Academic journal article Cityscape

Residential Mobility and the Reproduction of Unequal Neighborhoods

Academic journal article Cityscape

Residential Mobility and the Reproduction of Unequal Neighborhoods

Article excerpt

Abstract

Housing assistance policy has shifted away from project-based assistance toward tenant-based assistance. This shift in approach reflects a common assumption that, if families have the option to find homes on their own in the private market, they will seek out better quality homes in racially diverse neighborhoods with lower levels of poverty. This article presents evidence to qualify this assumption by highlighting the limits of residential mobility in reducing, in any substantive way, the degree of racial and ethnic inequality in urban America. Two empirical observations form the basis of the argument. The first observation is that residential mobility typically serves to reproduce urban inequality instead of disrupting it. The second is that urban inequality is resilient: even when individuals or families make moves that disrupt patterns of racial and ethnic inequality, the changes such moves induce are undermined by system-level processes that serve to reproduce inequality in the urban landscape. As a result, changes in families' neighborhood environments arising from residential mobility are often temporary and are diluted by subsequent changes occurring around families. The article concludes with a discussion of implications for housing assistance policy.

Introduction

During the past two decades, there have been several high-profile federal housing programs and policies that reflect a shift away from project-based assistance toward tenant-based assistance (Orlebeke, 2000). The number of families receiving vouchers for rental assistance through the Section 8 program has grown steadily, the Moving to Opportunity (MTO) for Fair Housing demonstration launched with great fanfare to assess whether mobility out of public housing projects could transform families' lives, and the HOPE VI Program demolished some of the most notorious highrise public housing projects across the country (Cisneros and Engdahl, 2009; Goering and Feins, 2003). This shift in approach has been driven at least in part by the widespread sentiment that the deterioration of highrise public housing projects has contributed to the problems associated with concentrated urban poverty and racial segregation in America's cities. It may also be driven by an underlying assumption that, if families have the option to find homes on their own in the private market, they will seek out better quality homes in racially diverse neighborhoods with lower poverty levels.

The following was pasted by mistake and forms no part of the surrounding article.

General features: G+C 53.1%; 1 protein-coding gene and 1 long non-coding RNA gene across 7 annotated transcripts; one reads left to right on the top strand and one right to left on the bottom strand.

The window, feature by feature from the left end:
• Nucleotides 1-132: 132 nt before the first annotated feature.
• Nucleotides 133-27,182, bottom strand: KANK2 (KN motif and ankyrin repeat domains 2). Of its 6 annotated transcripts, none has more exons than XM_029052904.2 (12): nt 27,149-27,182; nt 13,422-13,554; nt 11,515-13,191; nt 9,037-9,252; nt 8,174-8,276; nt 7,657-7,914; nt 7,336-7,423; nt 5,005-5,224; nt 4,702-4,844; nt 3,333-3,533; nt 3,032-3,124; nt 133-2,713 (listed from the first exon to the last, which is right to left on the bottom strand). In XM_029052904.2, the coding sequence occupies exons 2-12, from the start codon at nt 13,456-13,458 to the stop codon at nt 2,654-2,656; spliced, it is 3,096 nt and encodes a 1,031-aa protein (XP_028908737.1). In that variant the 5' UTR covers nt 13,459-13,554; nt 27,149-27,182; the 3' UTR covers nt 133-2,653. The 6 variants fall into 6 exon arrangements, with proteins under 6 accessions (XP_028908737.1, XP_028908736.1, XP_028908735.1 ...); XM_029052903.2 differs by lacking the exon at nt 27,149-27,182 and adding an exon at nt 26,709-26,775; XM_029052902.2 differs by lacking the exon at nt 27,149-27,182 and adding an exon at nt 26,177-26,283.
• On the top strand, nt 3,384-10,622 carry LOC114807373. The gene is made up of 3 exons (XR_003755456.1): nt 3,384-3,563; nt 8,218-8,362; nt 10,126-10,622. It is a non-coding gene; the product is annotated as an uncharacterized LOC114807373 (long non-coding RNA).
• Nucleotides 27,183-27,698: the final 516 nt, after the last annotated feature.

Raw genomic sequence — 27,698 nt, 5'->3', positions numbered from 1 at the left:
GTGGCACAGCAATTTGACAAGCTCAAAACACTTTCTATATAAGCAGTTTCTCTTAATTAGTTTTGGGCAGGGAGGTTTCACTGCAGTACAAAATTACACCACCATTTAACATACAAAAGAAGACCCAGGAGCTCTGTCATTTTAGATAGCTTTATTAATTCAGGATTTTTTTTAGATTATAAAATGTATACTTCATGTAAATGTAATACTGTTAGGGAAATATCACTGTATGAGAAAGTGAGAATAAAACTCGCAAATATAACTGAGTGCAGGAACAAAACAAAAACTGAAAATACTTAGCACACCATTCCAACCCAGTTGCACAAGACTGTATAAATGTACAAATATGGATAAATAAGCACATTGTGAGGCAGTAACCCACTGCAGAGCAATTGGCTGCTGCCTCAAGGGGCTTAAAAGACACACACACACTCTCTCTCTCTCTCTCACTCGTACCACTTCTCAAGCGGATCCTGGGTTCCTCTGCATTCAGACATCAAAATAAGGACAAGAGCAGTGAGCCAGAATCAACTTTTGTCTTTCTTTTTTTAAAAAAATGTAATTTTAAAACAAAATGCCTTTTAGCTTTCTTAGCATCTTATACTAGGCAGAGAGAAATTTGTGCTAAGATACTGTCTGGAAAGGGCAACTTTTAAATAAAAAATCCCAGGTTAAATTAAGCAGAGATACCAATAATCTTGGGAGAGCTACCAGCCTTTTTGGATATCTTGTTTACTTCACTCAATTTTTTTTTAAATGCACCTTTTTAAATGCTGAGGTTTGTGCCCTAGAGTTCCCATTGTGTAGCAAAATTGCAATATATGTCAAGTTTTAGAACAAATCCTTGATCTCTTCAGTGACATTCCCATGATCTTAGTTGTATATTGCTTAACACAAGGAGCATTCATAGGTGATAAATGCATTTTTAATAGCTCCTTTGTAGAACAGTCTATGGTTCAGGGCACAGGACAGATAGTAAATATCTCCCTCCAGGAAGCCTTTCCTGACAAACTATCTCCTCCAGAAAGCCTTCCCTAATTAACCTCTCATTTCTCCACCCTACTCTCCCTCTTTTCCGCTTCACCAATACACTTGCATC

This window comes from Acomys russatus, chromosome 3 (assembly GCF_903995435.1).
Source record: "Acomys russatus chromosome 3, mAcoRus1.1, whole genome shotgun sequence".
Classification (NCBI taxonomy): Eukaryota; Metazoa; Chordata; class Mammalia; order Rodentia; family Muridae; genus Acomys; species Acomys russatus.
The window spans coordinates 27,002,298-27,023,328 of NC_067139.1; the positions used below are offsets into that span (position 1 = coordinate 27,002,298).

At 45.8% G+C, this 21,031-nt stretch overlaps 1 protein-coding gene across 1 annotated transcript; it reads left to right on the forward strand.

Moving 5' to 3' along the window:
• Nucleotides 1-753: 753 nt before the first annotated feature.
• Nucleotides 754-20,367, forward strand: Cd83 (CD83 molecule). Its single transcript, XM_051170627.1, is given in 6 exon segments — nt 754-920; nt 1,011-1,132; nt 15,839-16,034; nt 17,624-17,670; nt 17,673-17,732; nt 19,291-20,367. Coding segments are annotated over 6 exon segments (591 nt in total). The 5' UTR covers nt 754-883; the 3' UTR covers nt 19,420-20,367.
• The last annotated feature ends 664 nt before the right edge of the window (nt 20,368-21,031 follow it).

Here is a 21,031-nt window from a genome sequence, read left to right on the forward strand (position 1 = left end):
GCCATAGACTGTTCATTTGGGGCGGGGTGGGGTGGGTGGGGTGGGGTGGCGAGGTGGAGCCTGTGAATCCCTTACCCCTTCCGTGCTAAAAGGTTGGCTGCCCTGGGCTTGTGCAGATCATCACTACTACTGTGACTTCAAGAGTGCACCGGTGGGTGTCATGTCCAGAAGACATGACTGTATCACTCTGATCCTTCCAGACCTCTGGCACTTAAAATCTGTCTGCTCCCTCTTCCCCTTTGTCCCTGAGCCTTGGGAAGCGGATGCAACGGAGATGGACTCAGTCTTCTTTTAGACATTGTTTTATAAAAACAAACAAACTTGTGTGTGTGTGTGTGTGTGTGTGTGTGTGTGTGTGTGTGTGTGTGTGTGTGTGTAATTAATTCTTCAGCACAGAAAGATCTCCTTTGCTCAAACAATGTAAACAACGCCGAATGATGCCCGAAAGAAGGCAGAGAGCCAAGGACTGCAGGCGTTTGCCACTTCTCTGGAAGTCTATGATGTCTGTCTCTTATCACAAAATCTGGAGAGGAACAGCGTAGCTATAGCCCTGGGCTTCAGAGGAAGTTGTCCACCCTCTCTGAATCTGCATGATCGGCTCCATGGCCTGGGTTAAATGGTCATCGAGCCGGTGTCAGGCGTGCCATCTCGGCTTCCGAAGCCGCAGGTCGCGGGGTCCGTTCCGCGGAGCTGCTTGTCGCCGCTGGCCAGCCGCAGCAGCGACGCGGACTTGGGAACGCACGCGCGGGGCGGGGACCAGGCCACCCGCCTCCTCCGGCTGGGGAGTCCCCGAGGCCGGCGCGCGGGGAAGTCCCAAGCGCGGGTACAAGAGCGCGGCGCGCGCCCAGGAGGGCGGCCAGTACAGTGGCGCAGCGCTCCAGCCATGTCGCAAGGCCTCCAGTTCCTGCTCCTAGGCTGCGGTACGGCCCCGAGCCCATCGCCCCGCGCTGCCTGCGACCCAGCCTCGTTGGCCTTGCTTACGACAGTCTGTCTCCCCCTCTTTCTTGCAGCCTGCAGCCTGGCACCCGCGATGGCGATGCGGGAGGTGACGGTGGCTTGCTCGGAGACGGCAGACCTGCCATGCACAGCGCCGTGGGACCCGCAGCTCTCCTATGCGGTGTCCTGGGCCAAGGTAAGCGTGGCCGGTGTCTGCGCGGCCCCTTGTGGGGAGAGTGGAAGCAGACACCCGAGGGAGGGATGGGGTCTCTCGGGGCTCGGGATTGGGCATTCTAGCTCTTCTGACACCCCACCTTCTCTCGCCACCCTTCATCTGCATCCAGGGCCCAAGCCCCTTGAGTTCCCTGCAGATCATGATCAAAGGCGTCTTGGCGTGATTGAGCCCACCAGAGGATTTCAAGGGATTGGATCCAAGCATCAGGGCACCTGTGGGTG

This article does not challenge this assumption - in fact, a good deal of evidence indicates that families receiving housing vouchers live in neighborhoods with lower levels of concentrated poverty and crime than families receiving project-based assistance (Devine et al, 2003; Lens, Ellen, and O'Regan, 2011; McClure, 2008; Newman and Schnare, 1998). Rather, this article presents an argument about the limits of residential mobility in reducing, in any substantive way, the degree of racial and ethnic inequality in urban America. Two empirical observations form the basis of the argument. The first observation is that residential mobility typically serves to reproduce urban inequality instead of disrupting it. Residential moves are made within the highly stratified residential landscapes found in most American cities, and most moves lead families into aggregate flows of mobility that reinforce the larger structure of racial and ethnic inequality in the city or metropolitan area as a whole. Structural constraints, arising from the supply of affordable housing in an area and the resources that families bring to the housing market, are obvious explanations for this pattern. Although I acknowledge these structural constraints, in this article I focus attention on the less obvious cognitive constraints that help to explain why families rarely make moves that disrupt the larger patterns of racial and ethnic inequality. To be perfectly clear, the term cognitive constraints has nothing to do with the cognitive skills or abilities of individuals or groups; instead, the term, as used here, captures the constraints on residential mobility arising from individuals' perceptions and understandings of which communities are possible or realistic residential destinations. …

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